“When we recognize the virtues, the talent, the beauty of Mother Earth, something is born in us, some kind of connection, love is born.” ~ Thích Nhất Hạnh
Think about your first kiss.
Do you remember the excitement? The butterflies, the amazement, the feeling of someone else’s lips on yours?
Do you remember the intensity and the beauty of it all, or has the vividness faded?
A kiss is just one of many examples in which we seem to lose the amazement of the moment after it happens.
It happens when we get excited about a beautiful new outfit, but some weeks later it’s just not as interesting anymore, or with a delicious cup of coffee in the morning, but because it’s part of our daily routine it doesn’t get the same appreciation it used to.
It even happens with bigger themes in our lives, like when we work our way toward our dream job, house, and relationship, but once we are there and have lived our dream for a while, some of us get bored or even frustrated.
Over time, when things are not so new anymore, we tend to take them for granted. We become desensitized to the magic that is happening around us all the time.
But wouldn’t it be nice if we could learn how to get that initial feeling of appreciation back?
One simple technique that I find helpful is called transfiguration, which comes from the Tantric Yoga tradition.
Transfiguration means being able to see the divine, and thus the beauty, in everything and everyone.
Transfiguration teaches us to see beyond the obvious, beyond the way someone looks, and beyond the beliefs we have about a person or situation. It helps us look through someone else’s eyes and see the divine essence that lies within us all.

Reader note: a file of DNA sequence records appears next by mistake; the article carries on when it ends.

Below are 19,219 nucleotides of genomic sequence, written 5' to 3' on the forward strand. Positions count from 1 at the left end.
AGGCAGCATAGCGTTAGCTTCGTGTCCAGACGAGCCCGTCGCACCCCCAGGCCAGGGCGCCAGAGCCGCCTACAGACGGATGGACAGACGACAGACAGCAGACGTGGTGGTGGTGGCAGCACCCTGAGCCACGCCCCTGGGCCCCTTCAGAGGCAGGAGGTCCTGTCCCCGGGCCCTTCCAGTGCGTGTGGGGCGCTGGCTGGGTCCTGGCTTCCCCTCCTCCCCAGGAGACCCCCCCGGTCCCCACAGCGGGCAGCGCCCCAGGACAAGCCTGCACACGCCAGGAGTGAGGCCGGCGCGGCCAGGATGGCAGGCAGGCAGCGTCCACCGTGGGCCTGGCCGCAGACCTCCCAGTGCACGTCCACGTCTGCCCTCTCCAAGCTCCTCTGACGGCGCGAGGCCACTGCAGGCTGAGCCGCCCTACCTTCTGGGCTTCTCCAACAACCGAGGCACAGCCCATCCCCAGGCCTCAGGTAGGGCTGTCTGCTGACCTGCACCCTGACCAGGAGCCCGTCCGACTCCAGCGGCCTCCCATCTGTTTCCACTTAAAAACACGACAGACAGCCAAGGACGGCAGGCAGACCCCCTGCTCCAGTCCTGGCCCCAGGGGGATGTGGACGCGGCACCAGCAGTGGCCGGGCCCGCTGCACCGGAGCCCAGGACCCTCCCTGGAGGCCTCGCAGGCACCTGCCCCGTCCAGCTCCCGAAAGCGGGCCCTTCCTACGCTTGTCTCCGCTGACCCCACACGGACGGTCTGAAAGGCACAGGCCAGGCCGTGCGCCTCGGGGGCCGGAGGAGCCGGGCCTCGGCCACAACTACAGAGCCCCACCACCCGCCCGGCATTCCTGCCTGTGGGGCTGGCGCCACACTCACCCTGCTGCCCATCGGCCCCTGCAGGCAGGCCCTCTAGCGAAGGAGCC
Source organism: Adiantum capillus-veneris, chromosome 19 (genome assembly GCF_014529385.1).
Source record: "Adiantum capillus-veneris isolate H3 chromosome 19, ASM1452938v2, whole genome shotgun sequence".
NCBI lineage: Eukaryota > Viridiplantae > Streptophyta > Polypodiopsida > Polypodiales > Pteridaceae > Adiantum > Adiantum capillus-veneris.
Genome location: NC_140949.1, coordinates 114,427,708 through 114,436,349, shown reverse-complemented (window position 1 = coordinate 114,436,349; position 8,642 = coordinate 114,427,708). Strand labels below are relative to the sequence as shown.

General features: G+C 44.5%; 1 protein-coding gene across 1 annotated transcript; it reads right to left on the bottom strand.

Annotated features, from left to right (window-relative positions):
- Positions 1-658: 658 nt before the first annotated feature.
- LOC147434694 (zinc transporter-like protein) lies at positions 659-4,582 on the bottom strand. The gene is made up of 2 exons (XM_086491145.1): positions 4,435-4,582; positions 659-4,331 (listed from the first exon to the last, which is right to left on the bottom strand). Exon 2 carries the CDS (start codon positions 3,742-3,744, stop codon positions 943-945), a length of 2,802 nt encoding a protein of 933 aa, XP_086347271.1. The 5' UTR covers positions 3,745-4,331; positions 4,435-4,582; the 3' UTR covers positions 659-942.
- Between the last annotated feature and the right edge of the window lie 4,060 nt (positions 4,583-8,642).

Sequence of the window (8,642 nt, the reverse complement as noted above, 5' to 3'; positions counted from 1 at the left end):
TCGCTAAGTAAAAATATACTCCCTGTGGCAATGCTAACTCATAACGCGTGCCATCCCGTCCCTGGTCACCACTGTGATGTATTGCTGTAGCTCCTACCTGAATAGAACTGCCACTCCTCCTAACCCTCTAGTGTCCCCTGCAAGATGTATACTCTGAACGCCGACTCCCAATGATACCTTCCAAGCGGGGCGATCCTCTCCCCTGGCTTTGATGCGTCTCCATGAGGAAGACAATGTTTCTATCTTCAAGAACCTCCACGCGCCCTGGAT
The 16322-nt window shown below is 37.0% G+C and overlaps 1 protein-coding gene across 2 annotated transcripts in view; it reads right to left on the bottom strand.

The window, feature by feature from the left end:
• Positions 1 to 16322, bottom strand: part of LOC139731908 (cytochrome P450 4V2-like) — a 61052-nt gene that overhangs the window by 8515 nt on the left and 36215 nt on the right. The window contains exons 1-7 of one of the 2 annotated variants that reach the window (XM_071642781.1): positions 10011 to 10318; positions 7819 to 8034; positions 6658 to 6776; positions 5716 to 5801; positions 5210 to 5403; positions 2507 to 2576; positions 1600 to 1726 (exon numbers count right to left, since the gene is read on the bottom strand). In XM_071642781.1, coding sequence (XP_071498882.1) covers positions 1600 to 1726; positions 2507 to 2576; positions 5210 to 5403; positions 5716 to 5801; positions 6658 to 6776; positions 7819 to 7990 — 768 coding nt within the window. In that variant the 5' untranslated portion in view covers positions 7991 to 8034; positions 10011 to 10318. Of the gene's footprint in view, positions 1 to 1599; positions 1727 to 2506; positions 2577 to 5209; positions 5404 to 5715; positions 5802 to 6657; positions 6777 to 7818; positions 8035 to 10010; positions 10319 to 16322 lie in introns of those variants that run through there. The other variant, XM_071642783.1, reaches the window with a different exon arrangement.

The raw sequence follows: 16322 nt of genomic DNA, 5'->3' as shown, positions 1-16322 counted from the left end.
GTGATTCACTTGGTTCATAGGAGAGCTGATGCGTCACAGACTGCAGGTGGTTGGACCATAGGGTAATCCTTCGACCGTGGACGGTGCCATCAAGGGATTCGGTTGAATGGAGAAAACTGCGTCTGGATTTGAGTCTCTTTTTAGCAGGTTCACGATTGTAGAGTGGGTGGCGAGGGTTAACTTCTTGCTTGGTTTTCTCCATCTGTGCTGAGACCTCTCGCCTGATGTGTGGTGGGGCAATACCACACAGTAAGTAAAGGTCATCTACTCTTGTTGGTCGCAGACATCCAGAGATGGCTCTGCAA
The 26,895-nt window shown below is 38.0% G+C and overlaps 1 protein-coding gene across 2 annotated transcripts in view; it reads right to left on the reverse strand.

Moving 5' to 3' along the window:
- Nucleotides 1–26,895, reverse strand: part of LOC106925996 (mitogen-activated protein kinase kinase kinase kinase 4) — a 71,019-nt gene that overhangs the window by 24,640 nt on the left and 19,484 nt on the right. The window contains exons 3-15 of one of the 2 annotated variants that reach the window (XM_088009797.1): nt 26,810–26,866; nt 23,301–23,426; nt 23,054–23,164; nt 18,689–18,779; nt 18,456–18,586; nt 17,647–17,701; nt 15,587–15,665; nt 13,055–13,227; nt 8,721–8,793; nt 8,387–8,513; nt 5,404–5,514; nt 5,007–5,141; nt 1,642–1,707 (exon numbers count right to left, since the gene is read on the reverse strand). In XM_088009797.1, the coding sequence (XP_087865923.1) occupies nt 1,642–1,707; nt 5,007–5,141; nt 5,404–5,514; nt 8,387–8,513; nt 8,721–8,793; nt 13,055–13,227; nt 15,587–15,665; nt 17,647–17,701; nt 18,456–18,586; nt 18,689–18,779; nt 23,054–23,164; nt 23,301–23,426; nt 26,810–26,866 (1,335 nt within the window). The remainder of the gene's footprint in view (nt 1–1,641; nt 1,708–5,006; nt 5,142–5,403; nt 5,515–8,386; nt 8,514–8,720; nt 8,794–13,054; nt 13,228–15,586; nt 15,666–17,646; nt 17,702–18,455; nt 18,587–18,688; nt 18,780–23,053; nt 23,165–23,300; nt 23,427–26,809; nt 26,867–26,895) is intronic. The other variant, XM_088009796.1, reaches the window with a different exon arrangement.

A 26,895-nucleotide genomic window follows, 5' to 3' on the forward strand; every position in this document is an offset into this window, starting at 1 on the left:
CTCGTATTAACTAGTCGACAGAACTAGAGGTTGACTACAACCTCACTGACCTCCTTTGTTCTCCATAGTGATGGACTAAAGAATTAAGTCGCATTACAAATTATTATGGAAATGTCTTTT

That sounds pretty wonderful, right? Here are three tips to get us started on using transfiguration:
1. Decide that you will see the world as a divine play. By making the conscious decision that you will see the world from this perspective, your mental framework will change and start to explain the happenings around you accordingly. When we deliberately choose to see every spider web as a divine creation and every human interaction as a heavenly dance, we will not only appreciate the obvious beauty in this world, but also the more unpleasant side, like when we walk home in a freezing cold rain, or even when we are arguing with another person and we find it hard to sympathize.
2. Use affirming thoughts to remind yourself that you and all the people around you are divine beings. This step will reinforce the efforts you took in step number one and will offer support in interpersonal relationships. For example, when we are in a romantic relationship for a long time, our expectations based on our previous experiences (e.g. “he never does this” or “she always does that”) can stand in the way of seeing all the amazing things our loved ones are capable of. Seeing your loved one as divine in this very same moment, however, opens up the communication.
At the same time, while seeing everyone and everything else as pure magic, let’s not forget that we are part of this play as well, and that we are just as godly as everyone else. For some people, this part of the deal might actually be the most difficult. Meditation, personal mantras, or writing these thoughts down can be helpful tools to make them stick in your mind throughout the day.
3. Become aware of any thoughts or feelings that naturally occur when you use transfiguration, and let them pass. Of course our brains will struggle with this new mindset for a while, but that’s nothing to worry about. Maybe you will notice, just like me, that you grew up with different teachings and that transfiguration is not what you are used to. But this is exactly why it is important to keep correcting the mind in a gentle manner, and eventually it will adjust to the practice as normal.
Now, with all this information, let’s challenge ourselves into making transfiguration a daily practice. Let’s enjoy the results transfiguration will bring us, and go back to seeing all the beauty that is dancing right in front of our eyes.
Author: Tessa Dongelmans
Image: Ariel Quiroz/Flickr
Editor: Emily Bartran
Copy Editor: Nicole Cameron
Social Editor: Travis May
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